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Our Something Old selection for June includes three of the books of Maria Montessori:  The Formation of Man, Education for a New World and Education and Peace.


With so many families now dealing with education, we chose books for June with some amazing learnings.  And, with so many people we know educating their children at home now and with plans to continue that practice, we thought it would be a good time to explore a pioneering educator, Dr. Maria Montessori. 


These three small booklets are almost collectors’ items, but are still available on Amazon currently as part of the Clio Montessori Series.  These are all written by her and published in 1955, 1946 and 1949, respectively. 


Of course, there are many books available on what has become known as ‘The Montessori Method’ and you will see them on Amazon.  These are special because they are her direct words, describing her journey to understanding and many of her conclusions, reached during her lifetime (1870 to 1952.)  It is thrilling to hear her discuss her observations of and insights into children and her thinking in her own words. 


You can almost hear her saying: “The purpose of this book is to expound and defend the great powers of the child, and to help teachers gain a new outlook which will change their task from drudgery to joy, from repression to collaboration with nature.  Our world has been torn to pieces, and is in need of reconstruction …If salvation and help are to come, it is from the child, for the child is the constructor of man, and so of society.  The child is endowed with an inner power which can guide us to a more enlightened future.  Education should no longer be mostly imparting of knowledge, but must take a new path, seeking the release of human potentialities.”


She had rigorously studied the previous 200 years of thought and exploration of children and their education during her early years in Italy.  She was a true pioneer for women as she earned advanced degrees and became a Doctor of Medicine in 1896, after facing innumerable challenges from her peers, from medical professionals and others who resisted the presence of women in the profession.  At one point, the presence of a naked body for exploration was so troubling to the male students in one of her classes, that she was required to conduct her own study in isolation and after hours alone.  To put this in today’s vernacular, ‘and yet she persisted.’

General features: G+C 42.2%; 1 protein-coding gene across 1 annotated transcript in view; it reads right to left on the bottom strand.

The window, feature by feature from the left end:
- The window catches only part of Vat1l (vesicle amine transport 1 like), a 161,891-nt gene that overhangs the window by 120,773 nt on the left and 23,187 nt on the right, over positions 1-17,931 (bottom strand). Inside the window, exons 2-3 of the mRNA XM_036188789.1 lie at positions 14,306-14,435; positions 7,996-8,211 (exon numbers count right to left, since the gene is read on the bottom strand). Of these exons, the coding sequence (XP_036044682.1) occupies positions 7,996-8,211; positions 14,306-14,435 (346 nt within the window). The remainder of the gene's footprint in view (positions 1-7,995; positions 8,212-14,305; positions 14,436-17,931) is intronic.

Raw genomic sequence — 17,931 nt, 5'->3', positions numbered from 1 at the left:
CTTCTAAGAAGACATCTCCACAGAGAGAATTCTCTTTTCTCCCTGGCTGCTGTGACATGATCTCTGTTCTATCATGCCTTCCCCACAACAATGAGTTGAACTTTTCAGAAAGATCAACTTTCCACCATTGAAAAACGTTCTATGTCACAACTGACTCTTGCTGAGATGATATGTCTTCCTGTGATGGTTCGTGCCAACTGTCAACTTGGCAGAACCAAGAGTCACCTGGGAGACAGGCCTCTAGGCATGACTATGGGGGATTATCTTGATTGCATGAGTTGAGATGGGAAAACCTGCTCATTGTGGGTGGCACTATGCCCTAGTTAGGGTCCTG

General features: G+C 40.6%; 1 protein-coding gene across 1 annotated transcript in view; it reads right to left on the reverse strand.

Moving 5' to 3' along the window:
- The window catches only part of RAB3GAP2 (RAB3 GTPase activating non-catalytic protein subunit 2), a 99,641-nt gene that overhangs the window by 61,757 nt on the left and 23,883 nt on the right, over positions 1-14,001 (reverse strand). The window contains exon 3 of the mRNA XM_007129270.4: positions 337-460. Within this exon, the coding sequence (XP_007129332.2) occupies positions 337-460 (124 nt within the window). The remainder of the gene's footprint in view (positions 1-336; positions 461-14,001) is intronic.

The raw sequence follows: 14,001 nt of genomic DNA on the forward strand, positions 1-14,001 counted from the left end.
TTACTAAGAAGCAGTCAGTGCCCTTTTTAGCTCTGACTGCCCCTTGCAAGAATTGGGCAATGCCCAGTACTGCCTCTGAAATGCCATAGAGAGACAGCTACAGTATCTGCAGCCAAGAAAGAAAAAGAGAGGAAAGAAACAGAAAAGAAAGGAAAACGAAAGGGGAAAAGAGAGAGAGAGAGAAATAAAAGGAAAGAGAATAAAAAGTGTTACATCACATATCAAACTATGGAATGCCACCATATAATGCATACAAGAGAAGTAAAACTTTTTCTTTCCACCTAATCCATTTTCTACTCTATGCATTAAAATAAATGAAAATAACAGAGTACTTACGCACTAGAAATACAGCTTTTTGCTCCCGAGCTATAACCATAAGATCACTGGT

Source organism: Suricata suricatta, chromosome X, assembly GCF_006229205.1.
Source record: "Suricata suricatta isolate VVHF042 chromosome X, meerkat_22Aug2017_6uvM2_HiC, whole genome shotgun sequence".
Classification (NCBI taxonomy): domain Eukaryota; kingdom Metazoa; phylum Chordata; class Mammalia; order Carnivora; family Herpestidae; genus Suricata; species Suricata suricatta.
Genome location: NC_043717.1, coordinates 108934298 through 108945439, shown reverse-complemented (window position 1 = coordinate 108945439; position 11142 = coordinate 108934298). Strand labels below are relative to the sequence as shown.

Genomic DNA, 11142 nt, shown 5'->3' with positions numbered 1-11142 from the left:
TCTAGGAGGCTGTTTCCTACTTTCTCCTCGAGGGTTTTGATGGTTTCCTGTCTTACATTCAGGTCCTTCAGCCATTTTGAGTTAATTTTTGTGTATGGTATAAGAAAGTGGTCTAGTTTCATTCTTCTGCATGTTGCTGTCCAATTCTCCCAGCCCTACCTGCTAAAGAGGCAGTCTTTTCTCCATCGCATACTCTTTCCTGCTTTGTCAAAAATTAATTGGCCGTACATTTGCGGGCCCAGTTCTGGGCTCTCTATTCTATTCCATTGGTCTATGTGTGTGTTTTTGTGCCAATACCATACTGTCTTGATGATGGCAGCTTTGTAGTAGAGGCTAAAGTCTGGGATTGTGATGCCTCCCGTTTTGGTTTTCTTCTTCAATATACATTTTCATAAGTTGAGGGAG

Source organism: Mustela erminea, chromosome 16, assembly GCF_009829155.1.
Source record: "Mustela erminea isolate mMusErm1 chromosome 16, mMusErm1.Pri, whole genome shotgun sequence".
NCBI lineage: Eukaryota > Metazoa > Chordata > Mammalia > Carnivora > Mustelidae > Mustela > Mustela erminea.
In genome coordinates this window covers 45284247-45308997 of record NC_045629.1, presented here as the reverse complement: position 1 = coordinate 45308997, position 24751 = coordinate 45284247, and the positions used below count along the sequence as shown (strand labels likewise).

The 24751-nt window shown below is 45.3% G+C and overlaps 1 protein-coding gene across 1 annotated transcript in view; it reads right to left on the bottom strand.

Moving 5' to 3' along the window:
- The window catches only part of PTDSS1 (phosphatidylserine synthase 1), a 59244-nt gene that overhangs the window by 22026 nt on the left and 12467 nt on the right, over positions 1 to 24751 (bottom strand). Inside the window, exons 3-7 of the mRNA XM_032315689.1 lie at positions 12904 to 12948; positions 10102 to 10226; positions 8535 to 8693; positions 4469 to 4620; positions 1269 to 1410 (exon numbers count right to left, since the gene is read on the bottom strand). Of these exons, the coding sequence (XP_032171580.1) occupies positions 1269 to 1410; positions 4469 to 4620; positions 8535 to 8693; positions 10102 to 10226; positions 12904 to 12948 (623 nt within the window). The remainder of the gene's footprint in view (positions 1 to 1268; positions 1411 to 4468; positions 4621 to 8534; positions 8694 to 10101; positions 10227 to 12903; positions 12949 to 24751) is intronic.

Her story is an amazing one and today we have approximately 20,000 Montessori schools globally, with roughly 5,000 in the USA.  Of these 5,000, about 500 are nested inside public schools.  There are many ways to teach using her methods at home and a good search of the internet will provide you with ways to use the Montessori methods at your own ‘home school.’


Even if you are not involved with home-schooling or prefer to explore this methodology, this book has amazing insights from Dr. Montessori, based on her studies and observation, about the abilities of the child…to grow and learn in the early months and years.  Her strong and validated theories reflect such delightful insights into very detailed aspects of child development and growth. She would strongly caution against ‘helicopter parenting’ especially during the formative first four years of growth.  Exploration and learning by discovery, properly monitored, was foundational to her fundamental over-arching theory.


Her pervasive belief in the strength of the child and the move to ‘spontaneous self-discipline’ with the proper approach, is alone, worth the read!

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